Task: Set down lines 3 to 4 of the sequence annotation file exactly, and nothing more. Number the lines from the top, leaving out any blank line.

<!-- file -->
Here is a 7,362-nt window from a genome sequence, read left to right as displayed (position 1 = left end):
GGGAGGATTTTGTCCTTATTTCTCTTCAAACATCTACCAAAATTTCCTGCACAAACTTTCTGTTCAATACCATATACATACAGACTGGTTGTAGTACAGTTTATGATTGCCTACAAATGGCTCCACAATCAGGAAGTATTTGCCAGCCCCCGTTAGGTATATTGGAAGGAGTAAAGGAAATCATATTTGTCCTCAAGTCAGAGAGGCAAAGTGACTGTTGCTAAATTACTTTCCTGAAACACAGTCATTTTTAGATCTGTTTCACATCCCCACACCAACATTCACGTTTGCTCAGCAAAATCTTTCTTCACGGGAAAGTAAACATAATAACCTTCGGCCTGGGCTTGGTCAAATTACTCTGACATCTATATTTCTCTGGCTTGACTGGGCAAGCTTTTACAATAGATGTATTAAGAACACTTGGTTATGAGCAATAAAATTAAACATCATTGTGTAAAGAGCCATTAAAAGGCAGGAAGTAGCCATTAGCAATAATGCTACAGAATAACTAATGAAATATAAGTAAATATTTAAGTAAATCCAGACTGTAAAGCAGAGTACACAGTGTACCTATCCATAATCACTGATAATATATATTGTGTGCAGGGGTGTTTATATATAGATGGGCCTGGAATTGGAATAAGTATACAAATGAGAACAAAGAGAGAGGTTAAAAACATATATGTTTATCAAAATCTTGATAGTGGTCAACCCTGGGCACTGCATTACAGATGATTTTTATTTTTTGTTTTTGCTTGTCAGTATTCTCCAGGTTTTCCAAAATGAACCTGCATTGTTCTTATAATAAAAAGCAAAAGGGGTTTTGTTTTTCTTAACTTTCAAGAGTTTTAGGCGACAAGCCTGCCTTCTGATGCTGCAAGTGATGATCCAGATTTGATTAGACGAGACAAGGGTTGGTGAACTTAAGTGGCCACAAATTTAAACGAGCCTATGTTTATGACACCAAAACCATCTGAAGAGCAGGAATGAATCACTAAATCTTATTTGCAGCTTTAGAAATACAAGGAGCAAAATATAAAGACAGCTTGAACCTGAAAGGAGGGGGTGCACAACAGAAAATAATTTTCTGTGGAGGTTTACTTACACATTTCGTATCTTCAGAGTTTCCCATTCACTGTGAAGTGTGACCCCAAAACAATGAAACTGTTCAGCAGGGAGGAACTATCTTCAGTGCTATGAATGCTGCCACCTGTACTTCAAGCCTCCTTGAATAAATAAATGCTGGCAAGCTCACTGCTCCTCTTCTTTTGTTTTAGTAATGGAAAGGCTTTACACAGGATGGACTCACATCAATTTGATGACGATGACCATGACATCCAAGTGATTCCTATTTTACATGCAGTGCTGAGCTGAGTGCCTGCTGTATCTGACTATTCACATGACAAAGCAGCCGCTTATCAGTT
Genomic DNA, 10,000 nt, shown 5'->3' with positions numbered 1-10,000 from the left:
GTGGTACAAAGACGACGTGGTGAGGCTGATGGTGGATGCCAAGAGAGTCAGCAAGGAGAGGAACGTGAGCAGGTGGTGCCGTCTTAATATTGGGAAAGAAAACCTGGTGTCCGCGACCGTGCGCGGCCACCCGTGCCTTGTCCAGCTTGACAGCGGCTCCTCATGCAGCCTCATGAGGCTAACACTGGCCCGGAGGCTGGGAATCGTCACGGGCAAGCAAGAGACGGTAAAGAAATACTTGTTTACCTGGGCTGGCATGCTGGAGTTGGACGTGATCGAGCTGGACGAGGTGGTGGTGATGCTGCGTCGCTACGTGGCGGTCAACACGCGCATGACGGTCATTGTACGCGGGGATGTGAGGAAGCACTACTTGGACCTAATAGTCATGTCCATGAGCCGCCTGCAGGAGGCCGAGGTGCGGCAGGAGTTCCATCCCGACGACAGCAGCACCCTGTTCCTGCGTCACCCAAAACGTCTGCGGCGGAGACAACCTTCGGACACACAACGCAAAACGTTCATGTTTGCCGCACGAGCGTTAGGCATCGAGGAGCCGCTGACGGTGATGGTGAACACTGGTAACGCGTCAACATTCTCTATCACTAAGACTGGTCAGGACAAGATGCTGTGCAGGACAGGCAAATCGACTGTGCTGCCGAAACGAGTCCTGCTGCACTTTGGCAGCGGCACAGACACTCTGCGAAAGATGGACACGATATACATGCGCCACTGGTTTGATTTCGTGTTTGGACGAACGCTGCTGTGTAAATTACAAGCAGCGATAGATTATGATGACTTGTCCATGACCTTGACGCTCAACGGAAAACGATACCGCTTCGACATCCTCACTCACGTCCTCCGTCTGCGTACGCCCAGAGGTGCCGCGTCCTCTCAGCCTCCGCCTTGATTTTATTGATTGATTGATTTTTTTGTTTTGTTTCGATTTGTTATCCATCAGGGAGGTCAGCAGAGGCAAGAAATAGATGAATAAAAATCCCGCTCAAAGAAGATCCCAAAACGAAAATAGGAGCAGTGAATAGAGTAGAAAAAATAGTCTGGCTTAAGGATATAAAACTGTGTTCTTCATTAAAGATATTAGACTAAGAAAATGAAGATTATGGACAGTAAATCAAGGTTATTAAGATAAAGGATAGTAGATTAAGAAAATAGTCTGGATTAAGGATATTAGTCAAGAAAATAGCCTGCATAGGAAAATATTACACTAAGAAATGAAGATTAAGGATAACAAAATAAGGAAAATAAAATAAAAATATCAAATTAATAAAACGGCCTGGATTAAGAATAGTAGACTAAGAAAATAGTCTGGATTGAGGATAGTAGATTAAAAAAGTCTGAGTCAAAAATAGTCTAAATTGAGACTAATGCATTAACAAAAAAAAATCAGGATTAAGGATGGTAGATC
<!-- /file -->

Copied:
Genomic DNA, 10,000 nt, shown 5'->3' with positions numbered 1-10,000 from the left:
GTGGTACAAAGACGACGTGGTGAGGCTGATGGTGGATGCCAAGAGAGTCAGCAAGGAGAGGAACGTGAGCAGGTGGTGCCGTCTTAATATTGGGAAAGAAAACCTGGTGTCCGCGACCGTGCGCGGCCACCCGTGCCTTGTCCAGCTTGACAGCGGCTCCTCATGCAGCCTCATGAGGCTAACACTGGCCCGGAGGCTGGGAATCGTCACGGGCAAGCAAGAGACGGTAAAGAAATACTTGTTTACCTGGGCTGGCATGCTGGAGTTGGACGTGATCGAGCTGGACGAGGTGGTGGTGATGCTGCGTCGCTACGTGGCGGTCAACACGCGCATGACGGTCATTGTACGCGGGGATGTGAGGAAGCACTACTTGGACCTAATAGTCATGTCCATGAGCCGCCTGCAGGAGGCCGAGGTGCGGCAGGAGTTCCATCCCGACGACAGCAGCACCCTGTTCCTGCGTCACCCAAAACGTCTGCGGCGGAGACAACCTTCGGACACACAACGCAAAACGTTCATGTTTGCCGCACGAGCGTTAGGCATCGAGGAGCCGCTGACGGTGATGGTGAACACTGGTAACGCGTCAACATTCTCTATCACTAAGACTGGTCAGGACAAGATGCTGTGCAGGACAGGCAAATCGACTGTGCTGCCGAAACGAGTCCTGCTGCACTTTGGCAGCGGCACAGACACTCTGCGAAAGATGGACACGATATACATGCGCCACTGGTTTGATTTCGTGTTTGGACGAACGCTGCTGTGTAAATTACAAGCAGCGATAGATTATGATGACTTGTCCATGACCTTGACGCTCAACGGAAAACGATACCGCTTCGACATCCTCACTCACGTCCTCCGTCTGCGTACGCCCAGAGGTGCCGCGTCCTCTCAGCCTCCGCCTTGATTTTATTGATTGATTGATTTTTTTGTTTTGTTTCGATTTGTTATCCATCAGGGAGGTCAGCAGAGGCAAGAAATAGATGAATAAAAATCCCGCTCAAAGAAGATCCCAAAACGAAAATAGGAGCAGTGAATAGAGTAGAAAAAATAGTCTGGCTTAAGGATATAAAACTGTGTTCTTCATTAAAGATATTAGACTAAGAAAATGAAGATTATGGACAGTAAATCAAGGTTATTAAGATAAAGGATAGTAGATTAAGAAAATAGTCTGGATTAAGGATATTAGTCAAGAAAATAGCCTGCATAGGAAAATATTACACTAAGAAATGAAGATTAAGGATAACAAAATAAGGAAAATAAAATAAAAATATCAAATTAATAAAACGGCCTGGATTAAGAATAGTAGACTAAGAAAATAGTCTGGATTGAGGATAGTAGATTAAAAAAGTCTGAGTCAAAAATAGTCTAAATTGAGACTAATGCATTAACAAAAAAAAATCAGGATTAAGGATGGTAGATC